Fewer patients die from sepsis infections when hospitals in New York were required to follow more stringent detection and treatment standards, according to the findings of a new study that evaluated the impact of new protocols required in the state.
In 2013, New York instituted new regulations that mandate the use of evidence-based sepsis recognition and treatment at hospitals, requiring that facilities report their adherence and clinical outcomes.
According to findings published this week in the Journal of the American Medical Association (JAMA), University of Pittsburgh researchers compared hospital sepsis mortality rates at facilities in New York with hospitals that were not required to adhere to the protocols. They found a significant reduction in sepsis deaths at the New York facilities.
Researchers conducted a retrospective cohort study of adult patients at hospitals in New York, Florida, Maryland, Massachusetts, and New Jersey, using hospital discharge data from January 1, 2011 through September 30, 2015. The study included more than 1 million sepsis admissions to 509 hospitals over that time period.
According to the findings, before the regulations, New York hospitals had a 26.3% 30-day, in-hospital mortality rate for sepsis patients, compared to rates of 22% in the control states. New York’s mortality rate dropped to 22% over that time period, while the control states’ mortality rate dropped to 19.1%. However, it is unclear how well the protocols would fare outside of New York, researchers noted.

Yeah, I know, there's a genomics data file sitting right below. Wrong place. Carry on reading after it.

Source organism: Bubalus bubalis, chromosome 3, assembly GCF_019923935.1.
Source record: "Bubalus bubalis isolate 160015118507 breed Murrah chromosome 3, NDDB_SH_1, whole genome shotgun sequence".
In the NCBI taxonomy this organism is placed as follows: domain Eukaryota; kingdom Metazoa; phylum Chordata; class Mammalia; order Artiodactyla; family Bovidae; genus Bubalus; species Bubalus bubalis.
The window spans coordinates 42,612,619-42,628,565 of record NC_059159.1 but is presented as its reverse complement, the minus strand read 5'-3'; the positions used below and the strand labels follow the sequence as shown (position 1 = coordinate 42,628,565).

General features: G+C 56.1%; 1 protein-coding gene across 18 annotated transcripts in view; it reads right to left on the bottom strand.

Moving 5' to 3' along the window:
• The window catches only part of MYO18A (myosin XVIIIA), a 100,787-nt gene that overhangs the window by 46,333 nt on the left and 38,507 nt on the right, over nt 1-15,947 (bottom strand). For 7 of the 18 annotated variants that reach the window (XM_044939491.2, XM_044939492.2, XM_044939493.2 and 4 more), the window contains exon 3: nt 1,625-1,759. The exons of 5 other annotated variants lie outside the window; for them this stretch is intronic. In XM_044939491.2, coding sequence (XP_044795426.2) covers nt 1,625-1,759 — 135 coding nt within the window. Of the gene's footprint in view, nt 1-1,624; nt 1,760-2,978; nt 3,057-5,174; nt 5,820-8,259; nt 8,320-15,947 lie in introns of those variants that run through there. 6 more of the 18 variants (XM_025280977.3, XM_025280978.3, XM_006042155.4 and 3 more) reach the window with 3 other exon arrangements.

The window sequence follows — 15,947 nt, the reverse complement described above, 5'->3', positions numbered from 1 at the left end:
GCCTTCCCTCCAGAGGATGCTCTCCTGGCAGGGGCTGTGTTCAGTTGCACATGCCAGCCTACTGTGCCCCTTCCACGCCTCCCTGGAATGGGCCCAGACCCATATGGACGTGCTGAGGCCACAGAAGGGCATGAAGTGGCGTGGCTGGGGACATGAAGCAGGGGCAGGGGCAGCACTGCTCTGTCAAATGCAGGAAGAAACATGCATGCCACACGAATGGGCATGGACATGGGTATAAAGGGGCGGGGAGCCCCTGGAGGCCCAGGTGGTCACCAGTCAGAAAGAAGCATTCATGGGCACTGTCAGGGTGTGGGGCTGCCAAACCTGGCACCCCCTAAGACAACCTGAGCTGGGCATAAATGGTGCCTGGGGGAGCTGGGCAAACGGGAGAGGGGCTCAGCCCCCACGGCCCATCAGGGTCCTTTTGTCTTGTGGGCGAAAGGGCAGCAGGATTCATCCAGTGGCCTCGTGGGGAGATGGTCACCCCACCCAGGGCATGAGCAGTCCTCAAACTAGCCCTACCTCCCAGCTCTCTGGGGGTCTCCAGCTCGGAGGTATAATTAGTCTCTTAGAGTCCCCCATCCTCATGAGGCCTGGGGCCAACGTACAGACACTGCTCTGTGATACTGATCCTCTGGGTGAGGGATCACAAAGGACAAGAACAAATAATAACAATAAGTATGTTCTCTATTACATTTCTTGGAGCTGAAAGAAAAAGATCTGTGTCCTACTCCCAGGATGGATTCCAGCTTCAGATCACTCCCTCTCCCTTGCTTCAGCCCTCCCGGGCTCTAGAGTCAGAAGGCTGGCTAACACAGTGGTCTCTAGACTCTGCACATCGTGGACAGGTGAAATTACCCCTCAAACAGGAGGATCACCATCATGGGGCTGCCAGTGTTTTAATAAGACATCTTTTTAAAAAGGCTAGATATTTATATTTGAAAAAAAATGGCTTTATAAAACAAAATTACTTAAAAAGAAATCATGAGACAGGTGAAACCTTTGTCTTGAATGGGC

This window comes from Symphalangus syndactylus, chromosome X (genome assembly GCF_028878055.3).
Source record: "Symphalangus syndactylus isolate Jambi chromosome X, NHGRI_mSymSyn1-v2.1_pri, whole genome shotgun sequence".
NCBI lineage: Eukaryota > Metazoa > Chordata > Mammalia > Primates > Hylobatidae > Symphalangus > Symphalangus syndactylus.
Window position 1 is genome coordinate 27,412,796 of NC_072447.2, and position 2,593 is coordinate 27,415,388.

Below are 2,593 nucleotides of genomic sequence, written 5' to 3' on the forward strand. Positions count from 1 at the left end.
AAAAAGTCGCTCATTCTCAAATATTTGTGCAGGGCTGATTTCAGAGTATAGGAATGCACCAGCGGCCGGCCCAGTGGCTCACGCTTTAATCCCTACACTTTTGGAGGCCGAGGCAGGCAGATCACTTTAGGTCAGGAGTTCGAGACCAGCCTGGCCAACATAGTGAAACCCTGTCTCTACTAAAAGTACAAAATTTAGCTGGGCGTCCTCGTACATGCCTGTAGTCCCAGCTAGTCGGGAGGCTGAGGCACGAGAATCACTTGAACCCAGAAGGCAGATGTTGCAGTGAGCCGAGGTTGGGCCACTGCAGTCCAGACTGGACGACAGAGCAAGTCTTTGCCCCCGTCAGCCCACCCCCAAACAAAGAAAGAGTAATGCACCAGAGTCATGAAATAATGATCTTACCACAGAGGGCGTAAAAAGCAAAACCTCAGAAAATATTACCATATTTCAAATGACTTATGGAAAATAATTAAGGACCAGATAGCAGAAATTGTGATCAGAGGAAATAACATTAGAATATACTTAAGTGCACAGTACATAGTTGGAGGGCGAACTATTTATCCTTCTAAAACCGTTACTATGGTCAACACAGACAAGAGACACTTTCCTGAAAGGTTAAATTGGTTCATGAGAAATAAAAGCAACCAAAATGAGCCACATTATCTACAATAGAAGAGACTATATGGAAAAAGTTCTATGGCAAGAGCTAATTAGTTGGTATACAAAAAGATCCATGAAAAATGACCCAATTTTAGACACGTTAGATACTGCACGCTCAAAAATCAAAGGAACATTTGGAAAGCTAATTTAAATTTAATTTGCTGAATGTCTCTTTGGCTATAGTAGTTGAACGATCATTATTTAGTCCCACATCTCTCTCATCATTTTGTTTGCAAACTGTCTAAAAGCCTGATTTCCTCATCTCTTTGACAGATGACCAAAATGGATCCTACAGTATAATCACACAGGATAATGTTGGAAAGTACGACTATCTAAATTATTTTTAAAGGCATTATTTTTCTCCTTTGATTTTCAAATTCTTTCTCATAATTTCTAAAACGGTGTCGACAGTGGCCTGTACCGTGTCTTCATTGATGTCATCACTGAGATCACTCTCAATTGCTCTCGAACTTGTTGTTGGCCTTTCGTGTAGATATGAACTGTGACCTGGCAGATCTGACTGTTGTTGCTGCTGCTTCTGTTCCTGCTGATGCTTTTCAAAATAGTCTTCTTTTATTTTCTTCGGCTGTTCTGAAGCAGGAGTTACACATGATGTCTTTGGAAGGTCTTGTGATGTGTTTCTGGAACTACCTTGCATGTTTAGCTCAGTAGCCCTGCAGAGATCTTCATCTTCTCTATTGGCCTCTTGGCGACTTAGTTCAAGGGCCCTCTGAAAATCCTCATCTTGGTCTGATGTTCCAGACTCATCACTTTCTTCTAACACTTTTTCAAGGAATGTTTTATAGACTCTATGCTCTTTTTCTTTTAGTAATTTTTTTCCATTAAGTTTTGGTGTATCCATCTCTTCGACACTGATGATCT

“Adjusting for patient and hospital characteristics as well as preregulation temporal trends and season, mortality after implementation of the regulations decreased significantly in New York State relative to the control states,” the researchers determined. “In New York State, mandated protocolized sepsis care was associated with a greater decrease in sepsis mortality compared with sepsis mortality in control states that did not implement sepsis regulations. Because baseline mortality rates differed between New York and comparison states, it is uncertain whether these findings are generalizable to other states.”
Sepsis is an infection of the bloodstream which can cause symptoms such as decreased blood pressure, fever, and increased heart rate. It is caused by bacteria, virus, and fungal infections and can lead to very severe conditions that result in death.
The infection affects roughly 1.7 million adults in the U.S. each year, with about 250,000 deaths linked to sepsis. It occurs in roughly 20-50 percent of hospitalizations that lead to death.